Tag Archives: vanessa hudgens

Robert Rodriguez’s Machete Kills

If Robert Rodriguez’s Machete cracked a few beers in the grindhouse exploitation cooler, his follow up Machete Kills taps the entire keg and lets it flow for a sequel that although isn’t as focused or on point as the first, blows it out of the water in terms of cameos, star power and sheer bottom feeding genre madness, it’s a hell of a fun time. Danny Trejo did the journeyman tough guy thing in a long stint throughout the 80’s and 90’s, by the time Rodriguez found him for a smaller role in Desperado he was already long overdue for a starring vehicle as far as I’m concerned, which Robert handed to him and then expanded with this balls out sequel that although is still indisputably Danny’s show, is also peppered with a staggering amount of star power and recognizable faces. That’s the thing about Rodriguez, he’s such a talented, hands on enthusiast of a filmmaker that he attracts actors from all walks of industry life to work with him, and his projects come alive. Trejo’s ex federalé super badass Machete is recruited by the president of the United States himself this time, played by Charlie Sheen in exactly the type of portrayal you’d expect. Mel Gibson’s big bad gun runner Luther Voz is stirring up trouble and it’s up to our antihero to stop him, as well as a whole pack of villains, weirdos, corrupt officials and femme fatales. This one sees a lot more characters running about including Sofia Vargera’s Desdemona, a matriarchal shryke of a contract killer whose daughter (Vanessa Hudgens) also figures into the plot while Machete recruits a lethal government agent (Amber Heard) who doubles as beauty queen Miss San Antonio. Michelle Rodriguez and Jessica Alba also return but are sort of swallowed up in the emerging newer elements. The great character actor William Sadler turns up briefly as a Texas Sheriff with a big gun, as do Rodriguez regulars Julio Mechoso, the Avellan twins, Tom Savini, Demian Bichir and Alexa Vega. Perhaps the best element in either Machete film is an elusive, inspired contract killer called The Chameleon who changes their appearance frequently. Not many films can say they hired Antonio Banderas, Cuba Gooding Jr., Walton Goggins and Lady Gaga to all play the same role, but Rodriguez pulls it off and gives each actor something fun to do. I enjoyed this Machete more in the sense that it didn’t try to be socially conscious or inject a political message like the first, this is straight up action pulp the way it should be, and hopefully we will get to see Machete blast off into space soon as the reliably ridiculous meta fake trailer outlines here.

-Nate Hill

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Scott Walker’s The Frozen Ground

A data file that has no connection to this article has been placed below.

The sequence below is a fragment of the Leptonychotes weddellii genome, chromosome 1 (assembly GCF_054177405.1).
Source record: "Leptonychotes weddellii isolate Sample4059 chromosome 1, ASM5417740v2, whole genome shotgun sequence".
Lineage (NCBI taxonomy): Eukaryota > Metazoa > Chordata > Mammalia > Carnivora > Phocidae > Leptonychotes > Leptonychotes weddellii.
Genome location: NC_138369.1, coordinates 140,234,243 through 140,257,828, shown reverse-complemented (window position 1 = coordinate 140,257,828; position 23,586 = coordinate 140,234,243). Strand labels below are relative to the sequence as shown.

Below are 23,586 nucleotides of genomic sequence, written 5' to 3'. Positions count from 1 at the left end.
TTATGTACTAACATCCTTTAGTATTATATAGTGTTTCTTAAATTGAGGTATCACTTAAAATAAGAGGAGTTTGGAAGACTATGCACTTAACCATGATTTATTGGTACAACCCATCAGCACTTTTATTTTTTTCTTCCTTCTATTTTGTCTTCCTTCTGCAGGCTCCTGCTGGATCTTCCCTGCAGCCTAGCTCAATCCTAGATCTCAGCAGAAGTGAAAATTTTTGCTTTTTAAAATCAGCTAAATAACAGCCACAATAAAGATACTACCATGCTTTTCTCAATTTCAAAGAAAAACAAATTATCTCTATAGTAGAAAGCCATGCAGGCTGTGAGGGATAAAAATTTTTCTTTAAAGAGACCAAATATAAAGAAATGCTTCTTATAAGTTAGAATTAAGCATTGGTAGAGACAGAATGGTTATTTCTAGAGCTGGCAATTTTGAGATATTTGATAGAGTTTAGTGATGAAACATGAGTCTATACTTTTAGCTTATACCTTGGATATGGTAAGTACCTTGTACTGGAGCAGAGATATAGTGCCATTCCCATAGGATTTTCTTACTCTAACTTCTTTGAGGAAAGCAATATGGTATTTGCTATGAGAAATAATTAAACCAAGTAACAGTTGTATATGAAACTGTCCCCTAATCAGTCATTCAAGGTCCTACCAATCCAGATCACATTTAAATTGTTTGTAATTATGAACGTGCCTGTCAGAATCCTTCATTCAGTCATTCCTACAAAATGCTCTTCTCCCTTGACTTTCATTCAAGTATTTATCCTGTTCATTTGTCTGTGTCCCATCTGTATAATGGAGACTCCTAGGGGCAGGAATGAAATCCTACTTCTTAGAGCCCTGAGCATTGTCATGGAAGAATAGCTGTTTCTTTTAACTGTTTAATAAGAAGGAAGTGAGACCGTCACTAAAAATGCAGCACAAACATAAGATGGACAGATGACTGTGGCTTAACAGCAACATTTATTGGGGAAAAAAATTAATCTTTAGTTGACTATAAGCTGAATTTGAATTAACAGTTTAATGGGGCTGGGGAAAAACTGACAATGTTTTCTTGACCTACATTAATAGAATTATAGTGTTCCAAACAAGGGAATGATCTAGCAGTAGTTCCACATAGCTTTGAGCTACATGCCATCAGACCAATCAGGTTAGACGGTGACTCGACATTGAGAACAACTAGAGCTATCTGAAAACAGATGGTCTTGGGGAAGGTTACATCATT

Nicolas Cage has been on a seemingly never-ending rampage of starring roles in some… odd flicks post mid 2000’s, and it can seem like kind of a quagmire to navigate through them without landing yourself a turd (one day I’ll do a comprehensive flow chart so everyone knows which ones to avoid). There are some pretty great films scattered throughout though, and Scott Walkers’s The Frozen Ground is one I’ve always enjoyed and wish it got a little more hype. Cage ditches the crazy and seems down to earth here in a stone cold, somber tale based on the hunt and capture of Alaska serial killer Robert Hansen, here played by John Cusack in his nastiest, most skin crawling role. Cage is Robert Halcombe, a real life state trooper who bonded with a teenage sex worker (Vanessa Hudgens) who once escaped Hansen’s clutches and tries to track the guy down, as well as prove that he’s the monster killing girls out there on the tundra. What ensues is a gritty, episodic police procedural that earns the 1970’s cop thriller vibe it’s going for, showcases stunning and eerie Alaskan photography and tells a powerful, suspenseful and at times repellant story. Cage is earnest and relatable,

Cusack is despicable without getting campy or going over the top, an everyday monster whose laid back facade make the darkness just below even scarier when we’re forced to be privy to his crimes, filmed with raw frankness. Most impressive though is Vanessa Hudgens, who I didn’t pay much attention to until this, but gives a visceral portrait of fear and determination, believable every step of the way. There’s a galaxy of supporting work from Dean Norris, Brad William Henke, Michael McGrady, Kevin Dunn, Jodi Lyn O’Keefe, Matt Gerald, Radha Mitchell and 50 Cent as a pimp with a mullet (lol). It works as a moody thriller, a docudrama and mutual character study of Cage and Hudgen’s roles, as well as being scary in the right places.